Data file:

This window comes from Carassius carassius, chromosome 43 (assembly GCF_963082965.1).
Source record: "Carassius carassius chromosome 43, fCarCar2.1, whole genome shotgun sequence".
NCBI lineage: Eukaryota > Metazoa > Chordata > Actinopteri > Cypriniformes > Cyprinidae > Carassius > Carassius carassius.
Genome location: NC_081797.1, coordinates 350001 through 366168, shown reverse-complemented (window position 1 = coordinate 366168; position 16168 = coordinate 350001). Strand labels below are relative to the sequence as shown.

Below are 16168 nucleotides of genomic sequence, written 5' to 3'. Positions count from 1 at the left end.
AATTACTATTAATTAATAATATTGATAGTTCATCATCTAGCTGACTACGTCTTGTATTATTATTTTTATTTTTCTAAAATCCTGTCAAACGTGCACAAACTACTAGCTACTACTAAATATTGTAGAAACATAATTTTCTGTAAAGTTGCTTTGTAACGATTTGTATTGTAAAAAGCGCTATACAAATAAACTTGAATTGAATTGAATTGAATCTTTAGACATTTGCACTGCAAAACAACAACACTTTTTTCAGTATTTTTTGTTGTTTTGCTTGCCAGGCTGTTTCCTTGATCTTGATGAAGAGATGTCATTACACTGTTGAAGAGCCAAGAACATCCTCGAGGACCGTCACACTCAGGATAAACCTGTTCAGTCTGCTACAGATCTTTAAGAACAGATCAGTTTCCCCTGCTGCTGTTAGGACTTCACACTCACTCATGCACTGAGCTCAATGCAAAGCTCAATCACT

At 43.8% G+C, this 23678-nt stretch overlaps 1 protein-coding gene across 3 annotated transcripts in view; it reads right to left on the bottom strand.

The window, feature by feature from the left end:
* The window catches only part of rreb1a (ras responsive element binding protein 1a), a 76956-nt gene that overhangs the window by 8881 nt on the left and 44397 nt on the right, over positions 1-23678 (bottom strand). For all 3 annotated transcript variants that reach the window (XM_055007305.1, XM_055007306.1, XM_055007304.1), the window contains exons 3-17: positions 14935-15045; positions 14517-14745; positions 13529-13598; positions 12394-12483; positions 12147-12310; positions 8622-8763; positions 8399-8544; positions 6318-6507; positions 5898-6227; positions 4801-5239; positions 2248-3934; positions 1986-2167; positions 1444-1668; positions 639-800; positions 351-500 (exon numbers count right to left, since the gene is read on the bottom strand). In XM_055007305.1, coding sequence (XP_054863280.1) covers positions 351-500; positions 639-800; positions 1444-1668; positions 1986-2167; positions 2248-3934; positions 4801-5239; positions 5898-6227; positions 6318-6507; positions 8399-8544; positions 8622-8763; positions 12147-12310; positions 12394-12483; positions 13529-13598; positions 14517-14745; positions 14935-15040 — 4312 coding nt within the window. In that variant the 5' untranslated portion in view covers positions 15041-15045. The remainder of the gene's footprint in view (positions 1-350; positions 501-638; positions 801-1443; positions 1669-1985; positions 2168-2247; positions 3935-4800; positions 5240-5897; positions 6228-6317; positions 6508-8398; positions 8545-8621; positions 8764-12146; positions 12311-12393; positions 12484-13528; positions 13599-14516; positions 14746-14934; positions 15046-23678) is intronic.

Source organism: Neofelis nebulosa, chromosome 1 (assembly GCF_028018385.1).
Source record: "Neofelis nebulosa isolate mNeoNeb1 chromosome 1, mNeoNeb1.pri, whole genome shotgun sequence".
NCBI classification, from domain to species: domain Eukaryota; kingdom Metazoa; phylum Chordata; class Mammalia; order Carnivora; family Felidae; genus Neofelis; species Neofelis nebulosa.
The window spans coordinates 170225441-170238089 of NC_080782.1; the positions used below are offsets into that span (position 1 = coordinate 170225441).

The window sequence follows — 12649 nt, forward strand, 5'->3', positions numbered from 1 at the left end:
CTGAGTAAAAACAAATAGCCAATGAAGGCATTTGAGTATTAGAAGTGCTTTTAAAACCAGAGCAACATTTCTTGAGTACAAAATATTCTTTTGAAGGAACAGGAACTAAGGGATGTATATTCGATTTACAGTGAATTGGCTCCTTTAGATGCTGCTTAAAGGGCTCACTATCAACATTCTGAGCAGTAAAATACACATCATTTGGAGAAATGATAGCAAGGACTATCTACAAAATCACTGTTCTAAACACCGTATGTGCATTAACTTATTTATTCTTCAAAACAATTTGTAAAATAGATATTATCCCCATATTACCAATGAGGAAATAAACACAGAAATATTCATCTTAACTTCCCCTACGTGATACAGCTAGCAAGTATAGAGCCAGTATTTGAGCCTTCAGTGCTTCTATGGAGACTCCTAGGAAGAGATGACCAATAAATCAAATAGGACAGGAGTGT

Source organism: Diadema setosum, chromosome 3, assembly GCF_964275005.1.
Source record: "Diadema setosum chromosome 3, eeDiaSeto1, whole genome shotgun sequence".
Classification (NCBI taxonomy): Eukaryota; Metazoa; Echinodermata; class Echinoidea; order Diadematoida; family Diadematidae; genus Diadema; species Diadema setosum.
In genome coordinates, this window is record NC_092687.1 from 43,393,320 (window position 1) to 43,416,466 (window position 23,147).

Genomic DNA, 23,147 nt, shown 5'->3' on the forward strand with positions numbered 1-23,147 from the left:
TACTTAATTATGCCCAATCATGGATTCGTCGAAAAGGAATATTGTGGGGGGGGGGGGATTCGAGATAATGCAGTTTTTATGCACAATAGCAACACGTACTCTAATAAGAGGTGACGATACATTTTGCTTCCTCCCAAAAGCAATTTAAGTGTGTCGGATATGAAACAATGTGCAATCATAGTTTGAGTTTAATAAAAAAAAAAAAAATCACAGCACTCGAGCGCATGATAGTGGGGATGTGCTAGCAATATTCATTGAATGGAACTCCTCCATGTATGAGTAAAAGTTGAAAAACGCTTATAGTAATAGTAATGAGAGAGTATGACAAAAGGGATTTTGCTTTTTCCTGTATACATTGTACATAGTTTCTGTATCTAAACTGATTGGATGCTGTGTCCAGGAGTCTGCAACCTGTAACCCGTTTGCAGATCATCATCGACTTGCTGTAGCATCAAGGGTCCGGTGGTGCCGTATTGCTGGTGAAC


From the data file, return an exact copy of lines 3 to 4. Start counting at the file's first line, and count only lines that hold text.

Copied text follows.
NCBI lineage: Eukaryota > Metazoa > Chordata > Actinopteri > Cypriniformes > Cyprinidae > Carassius > Carassius carassius.
Genome location: NC_081797.1, coordinates 350001 through 366168, shown reverse-complemented (window position 1 = coordinate 366168; position 16168 = coordinate 350001). Strand labels below are relative to the sequence as shown.